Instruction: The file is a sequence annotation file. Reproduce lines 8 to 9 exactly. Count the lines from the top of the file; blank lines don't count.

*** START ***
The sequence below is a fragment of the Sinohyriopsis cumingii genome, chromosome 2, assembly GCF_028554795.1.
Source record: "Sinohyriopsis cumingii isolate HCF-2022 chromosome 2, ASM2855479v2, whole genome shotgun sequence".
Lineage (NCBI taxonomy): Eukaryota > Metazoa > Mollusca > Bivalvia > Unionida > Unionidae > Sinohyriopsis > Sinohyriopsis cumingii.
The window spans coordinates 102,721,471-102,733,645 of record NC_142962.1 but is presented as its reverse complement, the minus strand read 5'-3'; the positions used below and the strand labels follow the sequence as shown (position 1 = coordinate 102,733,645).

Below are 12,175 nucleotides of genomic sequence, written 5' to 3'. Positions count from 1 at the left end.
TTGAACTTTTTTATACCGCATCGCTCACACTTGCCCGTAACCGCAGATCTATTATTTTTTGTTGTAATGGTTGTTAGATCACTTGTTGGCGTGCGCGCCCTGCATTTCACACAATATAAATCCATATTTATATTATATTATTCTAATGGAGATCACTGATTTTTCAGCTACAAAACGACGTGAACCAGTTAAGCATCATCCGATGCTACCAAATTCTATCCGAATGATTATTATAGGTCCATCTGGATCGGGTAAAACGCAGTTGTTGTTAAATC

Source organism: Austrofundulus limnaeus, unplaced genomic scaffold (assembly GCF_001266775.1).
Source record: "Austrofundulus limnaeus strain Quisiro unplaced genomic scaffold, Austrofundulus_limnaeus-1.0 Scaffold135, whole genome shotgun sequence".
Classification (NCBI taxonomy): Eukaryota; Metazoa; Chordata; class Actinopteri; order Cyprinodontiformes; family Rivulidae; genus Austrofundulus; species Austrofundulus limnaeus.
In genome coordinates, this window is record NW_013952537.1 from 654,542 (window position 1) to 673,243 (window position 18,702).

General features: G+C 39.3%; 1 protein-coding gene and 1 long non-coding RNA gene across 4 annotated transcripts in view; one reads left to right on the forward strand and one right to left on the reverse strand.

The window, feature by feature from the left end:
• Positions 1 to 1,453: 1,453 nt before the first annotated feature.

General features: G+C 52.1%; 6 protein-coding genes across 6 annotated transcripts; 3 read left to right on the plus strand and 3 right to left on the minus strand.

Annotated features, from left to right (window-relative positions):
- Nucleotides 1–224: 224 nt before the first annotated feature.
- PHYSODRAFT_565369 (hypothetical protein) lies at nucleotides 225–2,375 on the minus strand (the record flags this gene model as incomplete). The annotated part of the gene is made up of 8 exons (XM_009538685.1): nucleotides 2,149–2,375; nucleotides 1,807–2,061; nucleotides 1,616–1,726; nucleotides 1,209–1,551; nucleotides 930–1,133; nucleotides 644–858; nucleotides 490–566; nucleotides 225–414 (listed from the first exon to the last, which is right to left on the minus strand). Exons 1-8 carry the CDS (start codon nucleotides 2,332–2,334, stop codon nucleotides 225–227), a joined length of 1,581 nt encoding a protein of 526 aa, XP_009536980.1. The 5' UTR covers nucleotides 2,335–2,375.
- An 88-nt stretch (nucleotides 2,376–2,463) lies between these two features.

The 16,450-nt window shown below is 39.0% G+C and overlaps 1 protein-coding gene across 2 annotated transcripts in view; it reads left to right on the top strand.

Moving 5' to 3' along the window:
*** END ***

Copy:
Source record: "Austrofundulus limnaeus strain Quisiro unplaced genomic scaffold, Austrofundulus_limnaeus-1.0 Scaffold135, whole genome shotgun sequence".
Classification (NCBI taxonomy): Eukaryota; Metazoa; Chordata; class Actinopteri; order Cyprinodontiformes; family Rivulidae; genus Austrofundulus; species Austrofundulus limnaeus.